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Process Used To Make UNH Space Instrument Has Medical Applications
DURHAM, N.H. -- Development of a University of New Hampshire satellite instrument has aided in the development of mammography imaging technology by a Massachusetts company.

A UNH-designed collimator assembly is part of UNH's Solar Energetic Particle Ionic Charge Analyzer (SEPICA), aboard the NASA Advanced Composition Explorer (ACE), which is now in orbit between the Earth and the Sun.

Under the direction of Eberhard Moebius, UNH professor of physics, the UNH Space Science Center team -- located within the Institute for the Study of Earth, Oceans and Space -- developed SEPICA to measure the temperature of solar flares. It was one of several instruments launched into space last August aboard NASA's ACE satellite.

SEPICA examines the composition of accelerated particles flowing from the Sun and other interstellar and galactic sources by using a collimator to focus the particle stream onto sensitive detectors deep in the instrument.

The UNH team envisioned the collimator as a stack of multiple layers of thin beryllium copper plates precisely aligned one on top of the other. Each layer contained several small, rectangular openings, with each layer a slightly larger distance between the openings, a challenging manufacturing problem, says Moebius.

The critical collimator plates were manufactured by Thermo Electron/Tecomet, located in Woburn, Mass. The manufacturing process used is known as "precision wet etching."

"The instrument's optical specifications required us to push Tecomet well beyond the established standards for wet etching, and Tecomet pulled it off," says Mark Granoff, UNH senior research project engineer in the UNH Institute for the Study of Earth, Oceans and Space.

The initial meeting between UNH and Tecomet engineers took place in December of 1993, with delivery of flight hardware in the fall of 1995. Tecomet serves the design/manufacturing needs of orthopedic, bio-medical, aerospace and high technology commercial markets.

The company found that etching the openings to the desired precision was difficult, particularly since both size and location of the rectangles had to be almost perfect, which required a tight control of the etching process to insure consistency for all etched components. Also posing a challenge was the necessary layer-to-layer accuracy with a separate tool for each individual layer.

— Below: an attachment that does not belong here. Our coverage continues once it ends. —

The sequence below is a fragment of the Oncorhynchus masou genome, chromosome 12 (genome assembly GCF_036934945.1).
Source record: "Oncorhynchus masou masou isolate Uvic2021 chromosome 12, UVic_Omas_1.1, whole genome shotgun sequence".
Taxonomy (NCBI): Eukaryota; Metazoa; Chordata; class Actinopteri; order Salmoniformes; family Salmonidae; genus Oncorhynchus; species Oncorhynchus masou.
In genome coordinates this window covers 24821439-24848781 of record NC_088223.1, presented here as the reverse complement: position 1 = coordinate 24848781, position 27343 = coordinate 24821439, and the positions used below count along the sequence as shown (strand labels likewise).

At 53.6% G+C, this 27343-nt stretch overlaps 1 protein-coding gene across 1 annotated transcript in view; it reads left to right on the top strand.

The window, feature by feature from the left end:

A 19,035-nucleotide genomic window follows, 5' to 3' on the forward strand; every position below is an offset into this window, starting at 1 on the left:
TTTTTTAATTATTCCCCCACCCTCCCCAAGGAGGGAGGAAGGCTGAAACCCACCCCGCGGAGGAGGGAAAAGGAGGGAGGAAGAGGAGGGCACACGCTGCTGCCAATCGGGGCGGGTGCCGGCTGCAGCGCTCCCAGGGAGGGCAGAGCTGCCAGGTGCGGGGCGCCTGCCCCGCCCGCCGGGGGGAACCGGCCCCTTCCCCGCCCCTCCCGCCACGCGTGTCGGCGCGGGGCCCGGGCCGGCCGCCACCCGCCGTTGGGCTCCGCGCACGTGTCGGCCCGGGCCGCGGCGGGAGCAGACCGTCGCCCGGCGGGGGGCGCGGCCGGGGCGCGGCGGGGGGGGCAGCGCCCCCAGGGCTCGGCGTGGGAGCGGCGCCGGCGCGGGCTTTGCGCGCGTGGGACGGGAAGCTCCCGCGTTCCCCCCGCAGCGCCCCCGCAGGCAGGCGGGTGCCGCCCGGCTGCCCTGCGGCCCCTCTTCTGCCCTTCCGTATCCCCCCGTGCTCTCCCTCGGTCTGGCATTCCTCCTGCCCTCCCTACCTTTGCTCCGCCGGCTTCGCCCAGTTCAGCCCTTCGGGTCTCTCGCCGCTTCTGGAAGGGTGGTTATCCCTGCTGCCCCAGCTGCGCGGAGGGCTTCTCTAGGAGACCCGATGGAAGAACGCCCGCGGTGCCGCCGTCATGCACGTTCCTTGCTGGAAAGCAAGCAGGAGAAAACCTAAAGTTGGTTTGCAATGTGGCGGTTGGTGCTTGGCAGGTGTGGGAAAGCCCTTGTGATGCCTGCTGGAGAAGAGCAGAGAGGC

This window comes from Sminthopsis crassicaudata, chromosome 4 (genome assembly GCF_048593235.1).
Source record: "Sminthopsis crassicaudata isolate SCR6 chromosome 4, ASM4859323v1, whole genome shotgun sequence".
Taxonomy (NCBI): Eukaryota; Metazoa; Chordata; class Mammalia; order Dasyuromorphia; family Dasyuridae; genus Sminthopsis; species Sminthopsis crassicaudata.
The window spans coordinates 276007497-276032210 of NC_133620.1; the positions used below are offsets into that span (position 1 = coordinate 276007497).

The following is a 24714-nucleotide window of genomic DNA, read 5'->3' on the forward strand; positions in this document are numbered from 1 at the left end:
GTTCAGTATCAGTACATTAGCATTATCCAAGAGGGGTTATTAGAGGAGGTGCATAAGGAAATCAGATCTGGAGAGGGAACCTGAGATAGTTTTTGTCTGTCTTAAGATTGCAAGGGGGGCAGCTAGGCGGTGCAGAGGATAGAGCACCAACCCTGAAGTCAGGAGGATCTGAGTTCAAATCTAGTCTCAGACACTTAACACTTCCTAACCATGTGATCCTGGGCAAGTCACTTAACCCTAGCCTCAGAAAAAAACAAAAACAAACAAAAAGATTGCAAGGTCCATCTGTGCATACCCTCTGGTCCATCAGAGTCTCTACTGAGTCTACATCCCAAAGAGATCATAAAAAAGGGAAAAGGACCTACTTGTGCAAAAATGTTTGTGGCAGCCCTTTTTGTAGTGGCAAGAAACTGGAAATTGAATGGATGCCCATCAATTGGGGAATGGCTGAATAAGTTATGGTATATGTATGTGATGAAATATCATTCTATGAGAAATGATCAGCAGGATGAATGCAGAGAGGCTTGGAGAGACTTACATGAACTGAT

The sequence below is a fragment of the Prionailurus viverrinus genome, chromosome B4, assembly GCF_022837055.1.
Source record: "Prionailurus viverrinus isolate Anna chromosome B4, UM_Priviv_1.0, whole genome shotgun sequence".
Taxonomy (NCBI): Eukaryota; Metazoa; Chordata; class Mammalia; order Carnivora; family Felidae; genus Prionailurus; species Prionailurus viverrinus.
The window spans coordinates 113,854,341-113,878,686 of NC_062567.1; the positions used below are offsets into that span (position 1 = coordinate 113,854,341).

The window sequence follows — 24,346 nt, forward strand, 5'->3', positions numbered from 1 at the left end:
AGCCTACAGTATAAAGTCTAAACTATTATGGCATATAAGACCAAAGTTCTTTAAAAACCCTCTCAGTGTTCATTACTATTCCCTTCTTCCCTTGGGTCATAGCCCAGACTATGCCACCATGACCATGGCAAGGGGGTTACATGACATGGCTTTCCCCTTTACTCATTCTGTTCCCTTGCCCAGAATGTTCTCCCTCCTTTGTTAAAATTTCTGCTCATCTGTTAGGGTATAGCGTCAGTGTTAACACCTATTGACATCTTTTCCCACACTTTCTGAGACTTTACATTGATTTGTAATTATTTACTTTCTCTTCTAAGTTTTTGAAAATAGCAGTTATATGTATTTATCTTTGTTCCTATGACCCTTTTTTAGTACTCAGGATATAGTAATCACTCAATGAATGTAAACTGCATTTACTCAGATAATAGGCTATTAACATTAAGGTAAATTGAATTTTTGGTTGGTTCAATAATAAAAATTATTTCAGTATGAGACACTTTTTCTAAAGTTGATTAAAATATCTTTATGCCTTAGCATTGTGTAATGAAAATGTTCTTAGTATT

According to Donna Baker, Tecomet's Inside Sales Manager, "Through the manufacturing of these collimator plates, Tecomet developed processing approaches and techniques which have allowed us to expand our customer base."

For example, a new product based on this technique has substantially improved the collimation of x-rays in medical applications for both photo and image-intensifier technologies. It allows x-ray photos and tomography with much higher resolution. "This is indeed a major breakthrough in mammography technology which now allows for much earlier detection of breast cancer," says Baker. "By facing a difficult manufacturing challenge and providing the university with a superior product, we opened many new doorways to cutting-edge technologies."

Finally, closing the loop -- with the improved manufacturing technology going from space to Earth and back into space -- Moebius reports it will benefit a new NASA mission.

Moebius' colleague, Prof. Robert P. Lin of the University of California-Berkeley, is the principal investigator of the recently selected HESSI mission, that will take high-resolution x-ray images of solar flares.

Lin recently told Moebius of his team's hunt for a manufacturer to provide the high precision grids for their x-ray imager. A long search turned up Tecomet.

Donna Baker, Tecomet, 781-938-9977 ext. 205 UNH Prof. Eberhard Moebius, 603-862-3097 UNH Project Engineer Mark Granoff, 603-862-4958

Contact: Carmelle Druchniak, 603-862-1462

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